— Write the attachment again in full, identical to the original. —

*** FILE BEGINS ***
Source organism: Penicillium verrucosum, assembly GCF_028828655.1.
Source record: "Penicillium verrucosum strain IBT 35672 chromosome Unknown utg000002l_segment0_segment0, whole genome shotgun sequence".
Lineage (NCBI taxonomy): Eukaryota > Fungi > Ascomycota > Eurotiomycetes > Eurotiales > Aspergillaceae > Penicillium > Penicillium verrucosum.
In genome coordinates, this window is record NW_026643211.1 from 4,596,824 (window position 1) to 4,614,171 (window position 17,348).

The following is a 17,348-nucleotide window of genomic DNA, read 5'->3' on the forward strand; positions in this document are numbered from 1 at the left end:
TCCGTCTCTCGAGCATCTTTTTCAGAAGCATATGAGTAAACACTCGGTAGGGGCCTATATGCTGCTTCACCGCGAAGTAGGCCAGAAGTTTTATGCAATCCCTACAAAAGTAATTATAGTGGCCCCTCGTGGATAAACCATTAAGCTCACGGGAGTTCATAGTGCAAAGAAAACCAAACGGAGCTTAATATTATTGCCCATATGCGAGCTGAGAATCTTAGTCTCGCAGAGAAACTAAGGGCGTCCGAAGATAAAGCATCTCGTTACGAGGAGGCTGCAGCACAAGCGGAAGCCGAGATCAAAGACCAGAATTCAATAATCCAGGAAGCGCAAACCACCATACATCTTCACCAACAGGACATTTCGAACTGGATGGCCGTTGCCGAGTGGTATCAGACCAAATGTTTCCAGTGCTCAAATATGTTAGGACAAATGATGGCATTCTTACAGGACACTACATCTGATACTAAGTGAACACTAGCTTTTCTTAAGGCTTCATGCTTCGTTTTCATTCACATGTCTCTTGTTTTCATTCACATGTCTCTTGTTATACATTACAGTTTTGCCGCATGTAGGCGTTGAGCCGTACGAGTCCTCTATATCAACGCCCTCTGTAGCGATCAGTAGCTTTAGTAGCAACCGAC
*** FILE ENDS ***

Source organism: Penicillium verrucosum, assembly GCF_028828655.1.
Source record: "Penicillium verrucosum strain IBT 35672 chromosome Unknown utg000002l_segment0_segment0, whole genome shotgun sequence".
Lineage (NCBI taxonomy): Eukaryota > Fungi > Ascomycota > Eurotiomycetes > Eurotiales > Aspergillaceae > Penicillium > Penicillium verrucosum.
In genome coordinates, this window is record NW_026643211.1 from 4,596,824 (window position 1) to 4,614,171 (window position 17,348).

The following is a 17,348-nucleotide window of genomic DNA, read 5'->3' on the forward strand; positions in this document are numbered from 1 at the left end:
TCCGTCTCTCGAGCATCTTTTTCAGAAGCATATGAGTAAACACTCGGTAGGGGCCTATATGCTGCTTCACCGCGAAGTAGGCCAGAAGTTTTATGCAATCCCTACAAAAGTAATTATAGTGGCCCCTCGTGGATAAACCATTAAGCTCACGGGAGTTCATAGTGCAAAGAAAACCAAACGGAGCTTAATATTATTGCCCATATGCGAGCTGAGAATCTTAGTCTCGCAGAGAAACTAAGGGCGTCCGAAGATAAAGCATCTCGTTACGAGGAGGCTGCAGCACAAGCGGAAGCCGAGATCAAAGACCAGAATTCAATAATCCAGGAAGCGCAAACCACCATACATCTTCACCAACAGGACATTTCGAACTGGATGGCCGTTGCCGAGTGGTATCAGACCAAATGTTTCCAGTGCTCAAATATGTTAGGACAAATGATGGCATTCTTACAGGACACTACATCTGATACTAAGTGAACACTAGCTTTTCTTAAGGCTTCATGCTTCGTTTTCATTCACATGTCTCTTGTTTTCATTCACATGTCTCTTGTTATACATTACAGTTTTGCCGCATGTAGGCGTTGAGCCGTACGAGTCCTCTATATCAACGCCCTCTGTAGCGATCAGTAGCTTTAGTAGCAACCGAC